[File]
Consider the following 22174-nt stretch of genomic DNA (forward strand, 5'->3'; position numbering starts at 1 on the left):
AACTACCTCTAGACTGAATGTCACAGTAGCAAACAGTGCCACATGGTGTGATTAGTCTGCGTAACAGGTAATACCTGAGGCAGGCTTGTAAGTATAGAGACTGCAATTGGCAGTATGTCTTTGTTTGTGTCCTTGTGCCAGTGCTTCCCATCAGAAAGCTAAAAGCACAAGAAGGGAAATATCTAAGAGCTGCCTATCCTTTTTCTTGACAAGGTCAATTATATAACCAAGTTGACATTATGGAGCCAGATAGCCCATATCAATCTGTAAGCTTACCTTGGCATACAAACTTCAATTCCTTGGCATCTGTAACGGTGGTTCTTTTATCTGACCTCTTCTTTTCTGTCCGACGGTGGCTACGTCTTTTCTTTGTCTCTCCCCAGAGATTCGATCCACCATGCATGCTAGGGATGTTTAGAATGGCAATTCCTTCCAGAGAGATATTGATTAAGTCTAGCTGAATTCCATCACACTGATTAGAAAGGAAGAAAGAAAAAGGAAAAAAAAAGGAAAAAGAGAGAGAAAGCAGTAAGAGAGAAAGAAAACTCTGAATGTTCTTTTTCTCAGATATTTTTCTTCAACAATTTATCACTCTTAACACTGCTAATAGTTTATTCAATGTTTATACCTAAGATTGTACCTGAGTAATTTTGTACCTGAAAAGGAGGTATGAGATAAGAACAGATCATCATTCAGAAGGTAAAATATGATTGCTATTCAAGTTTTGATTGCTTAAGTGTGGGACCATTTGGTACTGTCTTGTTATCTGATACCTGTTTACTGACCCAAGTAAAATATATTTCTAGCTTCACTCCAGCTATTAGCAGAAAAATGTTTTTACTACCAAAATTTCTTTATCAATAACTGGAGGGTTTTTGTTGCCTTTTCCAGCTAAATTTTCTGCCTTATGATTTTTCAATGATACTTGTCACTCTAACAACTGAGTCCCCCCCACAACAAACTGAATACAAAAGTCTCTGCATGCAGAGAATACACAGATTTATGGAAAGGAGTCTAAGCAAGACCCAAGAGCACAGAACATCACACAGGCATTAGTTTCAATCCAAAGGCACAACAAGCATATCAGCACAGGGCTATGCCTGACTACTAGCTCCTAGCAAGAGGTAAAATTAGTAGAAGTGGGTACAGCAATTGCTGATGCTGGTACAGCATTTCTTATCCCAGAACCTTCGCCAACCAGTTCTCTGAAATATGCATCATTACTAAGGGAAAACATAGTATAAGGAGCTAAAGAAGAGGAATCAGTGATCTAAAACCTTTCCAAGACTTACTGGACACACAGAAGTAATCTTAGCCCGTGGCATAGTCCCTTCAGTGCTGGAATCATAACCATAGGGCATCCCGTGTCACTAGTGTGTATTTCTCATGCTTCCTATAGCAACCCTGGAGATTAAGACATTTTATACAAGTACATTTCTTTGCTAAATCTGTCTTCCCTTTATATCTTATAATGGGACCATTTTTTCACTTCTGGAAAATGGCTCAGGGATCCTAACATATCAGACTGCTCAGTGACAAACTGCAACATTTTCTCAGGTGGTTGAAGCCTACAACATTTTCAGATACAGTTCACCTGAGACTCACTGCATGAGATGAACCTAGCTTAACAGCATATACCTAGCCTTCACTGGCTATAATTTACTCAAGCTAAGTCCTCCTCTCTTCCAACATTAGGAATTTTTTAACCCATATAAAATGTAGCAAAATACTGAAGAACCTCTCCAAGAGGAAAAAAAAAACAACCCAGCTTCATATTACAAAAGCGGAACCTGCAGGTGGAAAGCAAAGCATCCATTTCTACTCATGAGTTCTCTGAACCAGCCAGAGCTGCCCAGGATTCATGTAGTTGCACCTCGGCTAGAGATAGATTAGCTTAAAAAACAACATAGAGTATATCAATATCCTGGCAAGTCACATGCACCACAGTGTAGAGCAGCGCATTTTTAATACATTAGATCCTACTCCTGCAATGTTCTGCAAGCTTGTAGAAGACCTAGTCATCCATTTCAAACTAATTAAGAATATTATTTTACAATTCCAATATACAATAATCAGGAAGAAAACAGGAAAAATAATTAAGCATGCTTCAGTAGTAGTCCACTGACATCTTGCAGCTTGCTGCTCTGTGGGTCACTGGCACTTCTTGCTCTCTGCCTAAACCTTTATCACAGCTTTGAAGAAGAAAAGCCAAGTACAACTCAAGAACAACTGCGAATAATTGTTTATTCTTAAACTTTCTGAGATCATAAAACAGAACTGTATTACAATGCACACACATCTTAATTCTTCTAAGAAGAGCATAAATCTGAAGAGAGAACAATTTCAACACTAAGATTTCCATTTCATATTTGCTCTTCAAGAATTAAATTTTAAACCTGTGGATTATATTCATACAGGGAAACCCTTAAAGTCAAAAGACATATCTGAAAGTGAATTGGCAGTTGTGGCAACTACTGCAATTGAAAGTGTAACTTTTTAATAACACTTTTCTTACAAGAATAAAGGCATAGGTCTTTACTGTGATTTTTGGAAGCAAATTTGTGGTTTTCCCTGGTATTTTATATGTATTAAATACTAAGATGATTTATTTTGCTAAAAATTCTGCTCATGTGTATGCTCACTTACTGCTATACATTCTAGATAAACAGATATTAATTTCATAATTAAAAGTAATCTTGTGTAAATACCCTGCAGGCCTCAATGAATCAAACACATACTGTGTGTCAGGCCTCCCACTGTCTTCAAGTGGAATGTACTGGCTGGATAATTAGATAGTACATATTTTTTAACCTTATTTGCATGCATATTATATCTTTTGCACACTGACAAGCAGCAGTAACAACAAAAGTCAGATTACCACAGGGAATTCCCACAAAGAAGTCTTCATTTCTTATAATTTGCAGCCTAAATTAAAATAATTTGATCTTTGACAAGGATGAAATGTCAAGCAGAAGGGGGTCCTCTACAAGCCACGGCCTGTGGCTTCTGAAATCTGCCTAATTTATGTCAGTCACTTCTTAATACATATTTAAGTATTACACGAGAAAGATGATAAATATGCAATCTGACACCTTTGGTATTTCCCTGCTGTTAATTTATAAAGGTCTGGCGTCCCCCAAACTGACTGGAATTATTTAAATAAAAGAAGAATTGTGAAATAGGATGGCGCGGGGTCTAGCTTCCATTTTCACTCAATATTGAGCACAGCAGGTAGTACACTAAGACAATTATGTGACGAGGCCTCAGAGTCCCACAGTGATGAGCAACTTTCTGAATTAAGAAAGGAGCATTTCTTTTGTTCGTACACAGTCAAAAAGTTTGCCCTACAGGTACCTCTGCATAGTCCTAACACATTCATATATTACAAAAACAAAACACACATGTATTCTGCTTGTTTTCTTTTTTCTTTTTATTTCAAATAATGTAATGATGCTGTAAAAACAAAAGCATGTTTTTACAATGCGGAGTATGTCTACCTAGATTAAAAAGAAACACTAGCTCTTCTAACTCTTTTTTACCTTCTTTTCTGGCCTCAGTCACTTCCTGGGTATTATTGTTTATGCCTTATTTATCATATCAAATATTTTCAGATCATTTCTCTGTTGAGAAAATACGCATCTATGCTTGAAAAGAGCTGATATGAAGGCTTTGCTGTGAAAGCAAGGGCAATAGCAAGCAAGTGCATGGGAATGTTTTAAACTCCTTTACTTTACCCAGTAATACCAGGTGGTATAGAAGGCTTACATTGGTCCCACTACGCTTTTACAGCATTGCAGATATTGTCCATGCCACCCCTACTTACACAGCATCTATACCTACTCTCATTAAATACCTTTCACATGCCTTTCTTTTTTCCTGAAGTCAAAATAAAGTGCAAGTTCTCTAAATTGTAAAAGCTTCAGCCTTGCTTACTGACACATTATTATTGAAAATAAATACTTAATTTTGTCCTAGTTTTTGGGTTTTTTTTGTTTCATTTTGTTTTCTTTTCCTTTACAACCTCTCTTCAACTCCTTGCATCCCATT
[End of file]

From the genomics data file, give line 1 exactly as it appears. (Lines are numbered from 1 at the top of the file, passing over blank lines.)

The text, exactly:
Consider the following 22174-nt stretch of genomic DNA (forward strand, 5'->3'; position numbering starts at 1 on the left):